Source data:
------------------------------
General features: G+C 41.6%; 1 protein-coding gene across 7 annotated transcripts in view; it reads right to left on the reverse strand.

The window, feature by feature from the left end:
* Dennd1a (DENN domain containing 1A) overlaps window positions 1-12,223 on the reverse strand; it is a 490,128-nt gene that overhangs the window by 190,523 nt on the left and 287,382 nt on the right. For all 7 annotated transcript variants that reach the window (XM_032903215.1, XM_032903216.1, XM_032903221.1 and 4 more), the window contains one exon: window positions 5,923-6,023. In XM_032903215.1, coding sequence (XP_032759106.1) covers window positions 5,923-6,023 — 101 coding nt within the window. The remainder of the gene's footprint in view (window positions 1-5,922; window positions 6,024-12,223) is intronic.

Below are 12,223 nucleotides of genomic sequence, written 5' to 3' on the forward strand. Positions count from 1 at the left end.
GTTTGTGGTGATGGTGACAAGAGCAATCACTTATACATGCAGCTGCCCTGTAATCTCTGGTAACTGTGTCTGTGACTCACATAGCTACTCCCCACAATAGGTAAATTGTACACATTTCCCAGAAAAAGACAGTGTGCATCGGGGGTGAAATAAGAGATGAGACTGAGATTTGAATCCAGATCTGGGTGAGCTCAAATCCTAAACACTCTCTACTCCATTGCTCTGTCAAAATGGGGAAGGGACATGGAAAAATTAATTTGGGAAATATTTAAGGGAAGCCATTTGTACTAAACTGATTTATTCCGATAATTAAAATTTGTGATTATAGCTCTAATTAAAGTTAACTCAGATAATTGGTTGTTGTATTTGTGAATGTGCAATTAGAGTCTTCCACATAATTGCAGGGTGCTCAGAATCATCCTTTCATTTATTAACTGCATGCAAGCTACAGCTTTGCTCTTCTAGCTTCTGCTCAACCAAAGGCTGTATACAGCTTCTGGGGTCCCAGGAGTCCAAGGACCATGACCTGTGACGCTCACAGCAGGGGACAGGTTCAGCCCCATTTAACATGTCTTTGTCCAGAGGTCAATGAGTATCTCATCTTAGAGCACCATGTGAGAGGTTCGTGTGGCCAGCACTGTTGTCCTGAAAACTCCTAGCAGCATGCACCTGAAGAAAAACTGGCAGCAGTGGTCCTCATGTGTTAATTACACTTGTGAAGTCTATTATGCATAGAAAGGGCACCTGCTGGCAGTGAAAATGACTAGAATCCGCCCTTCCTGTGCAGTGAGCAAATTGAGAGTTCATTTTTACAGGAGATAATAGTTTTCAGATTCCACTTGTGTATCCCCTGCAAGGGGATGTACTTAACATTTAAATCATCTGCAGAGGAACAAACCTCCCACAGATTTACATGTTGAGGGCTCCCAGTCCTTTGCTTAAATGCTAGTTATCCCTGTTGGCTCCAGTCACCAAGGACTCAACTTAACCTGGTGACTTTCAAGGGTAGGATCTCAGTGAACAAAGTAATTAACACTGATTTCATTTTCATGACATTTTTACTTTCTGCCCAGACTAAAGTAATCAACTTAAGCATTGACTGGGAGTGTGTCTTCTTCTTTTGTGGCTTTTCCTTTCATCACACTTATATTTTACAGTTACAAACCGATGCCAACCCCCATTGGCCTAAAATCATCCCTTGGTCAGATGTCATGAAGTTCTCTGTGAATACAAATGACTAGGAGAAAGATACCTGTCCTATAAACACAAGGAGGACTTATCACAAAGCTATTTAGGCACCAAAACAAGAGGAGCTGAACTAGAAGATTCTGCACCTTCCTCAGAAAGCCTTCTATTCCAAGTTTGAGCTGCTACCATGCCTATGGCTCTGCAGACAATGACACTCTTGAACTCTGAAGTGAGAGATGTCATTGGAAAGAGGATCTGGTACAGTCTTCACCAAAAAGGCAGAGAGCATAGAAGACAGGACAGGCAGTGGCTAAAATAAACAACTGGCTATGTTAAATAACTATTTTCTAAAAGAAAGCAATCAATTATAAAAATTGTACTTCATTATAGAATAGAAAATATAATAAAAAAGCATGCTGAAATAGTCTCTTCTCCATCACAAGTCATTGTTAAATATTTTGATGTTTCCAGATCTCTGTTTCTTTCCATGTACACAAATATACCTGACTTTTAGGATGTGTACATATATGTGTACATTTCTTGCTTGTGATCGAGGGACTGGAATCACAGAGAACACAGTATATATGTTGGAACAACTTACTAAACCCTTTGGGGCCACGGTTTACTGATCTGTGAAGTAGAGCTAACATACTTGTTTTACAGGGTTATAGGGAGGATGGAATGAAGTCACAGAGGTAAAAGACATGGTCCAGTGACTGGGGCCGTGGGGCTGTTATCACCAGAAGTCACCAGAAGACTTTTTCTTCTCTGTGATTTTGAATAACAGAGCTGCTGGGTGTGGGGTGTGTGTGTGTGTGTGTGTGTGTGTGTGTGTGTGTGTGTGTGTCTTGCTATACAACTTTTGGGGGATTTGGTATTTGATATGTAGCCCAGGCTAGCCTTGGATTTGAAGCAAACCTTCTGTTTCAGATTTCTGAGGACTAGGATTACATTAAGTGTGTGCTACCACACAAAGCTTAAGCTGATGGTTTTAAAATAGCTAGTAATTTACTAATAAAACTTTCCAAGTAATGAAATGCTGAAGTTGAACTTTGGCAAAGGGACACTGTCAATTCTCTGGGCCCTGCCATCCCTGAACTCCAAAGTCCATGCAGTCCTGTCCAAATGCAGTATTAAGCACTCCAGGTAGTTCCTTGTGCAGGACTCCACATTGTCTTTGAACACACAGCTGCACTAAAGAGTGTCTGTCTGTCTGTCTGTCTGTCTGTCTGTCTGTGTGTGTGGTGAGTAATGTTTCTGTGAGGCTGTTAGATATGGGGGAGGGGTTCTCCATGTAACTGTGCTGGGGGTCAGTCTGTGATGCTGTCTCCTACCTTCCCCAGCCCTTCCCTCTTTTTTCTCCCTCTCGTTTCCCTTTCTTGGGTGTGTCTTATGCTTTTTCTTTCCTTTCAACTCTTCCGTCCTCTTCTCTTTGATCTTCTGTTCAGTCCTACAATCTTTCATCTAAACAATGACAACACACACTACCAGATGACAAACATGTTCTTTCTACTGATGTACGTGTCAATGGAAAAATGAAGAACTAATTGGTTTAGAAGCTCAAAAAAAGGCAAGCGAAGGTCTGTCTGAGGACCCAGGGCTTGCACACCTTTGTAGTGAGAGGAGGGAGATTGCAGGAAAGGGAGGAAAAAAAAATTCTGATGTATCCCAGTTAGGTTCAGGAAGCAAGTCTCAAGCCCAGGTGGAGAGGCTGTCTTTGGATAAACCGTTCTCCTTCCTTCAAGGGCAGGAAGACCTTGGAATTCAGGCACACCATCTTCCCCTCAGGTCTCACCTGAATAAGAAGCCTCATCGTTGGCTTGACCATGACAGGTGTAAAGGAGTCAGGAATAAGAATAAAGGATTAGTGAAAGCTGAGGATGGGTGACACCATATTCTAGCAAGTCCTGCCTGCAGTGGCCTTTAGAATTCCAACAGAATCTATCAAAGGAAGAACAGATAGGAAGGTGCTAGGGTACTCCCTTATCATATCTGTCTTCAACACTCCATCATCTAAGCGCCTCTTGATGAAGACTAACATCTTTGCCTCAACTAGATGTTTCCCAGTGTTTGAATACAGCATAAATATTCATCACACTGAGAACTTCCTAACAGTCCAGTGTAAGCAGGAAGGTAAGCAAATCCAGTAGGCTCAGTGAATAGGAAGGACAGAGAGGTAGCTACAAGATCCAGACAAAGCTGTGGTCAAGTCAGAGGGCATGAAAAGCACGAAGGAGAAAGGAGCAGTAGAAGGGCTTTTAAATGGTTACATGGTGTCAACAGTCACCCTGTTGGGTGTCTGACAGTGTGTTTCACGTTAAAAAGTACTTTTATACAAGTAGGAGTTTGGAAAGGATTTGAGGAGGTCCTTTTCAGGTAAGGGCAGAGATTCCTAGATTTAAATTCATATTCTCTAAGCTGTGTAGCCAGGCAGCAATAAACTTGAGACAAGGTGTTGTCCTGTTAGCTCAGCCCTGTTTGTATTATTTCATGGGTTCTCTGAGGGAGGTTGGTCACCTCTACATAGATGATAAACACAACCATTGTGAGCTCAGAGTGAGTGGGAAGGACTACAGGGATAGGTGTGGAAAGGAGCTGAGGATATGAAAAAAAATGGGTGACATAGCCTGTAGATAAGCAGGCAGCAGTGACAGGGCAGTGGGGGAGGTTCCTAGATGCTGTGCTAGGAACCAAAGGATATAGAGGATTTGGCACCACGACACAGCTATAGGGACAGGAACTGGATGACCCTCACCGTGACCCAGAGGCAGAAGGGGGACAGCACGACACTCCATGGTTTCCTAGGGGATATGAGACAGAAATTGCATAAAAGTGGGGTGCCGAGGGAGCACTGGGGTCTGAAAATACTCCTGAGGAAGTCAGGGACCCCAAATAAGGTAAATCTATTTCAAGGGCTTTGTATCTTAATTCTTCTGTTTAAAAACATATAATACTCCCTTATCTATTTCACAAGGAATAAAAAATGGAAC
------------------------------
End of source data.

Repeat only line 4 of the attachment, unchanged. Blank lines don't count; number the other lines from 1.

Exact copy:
Below are 12,223 nucleotides of genomic sequence, written 5' to 3' on the forward strand. Positions count from 1 at the left end.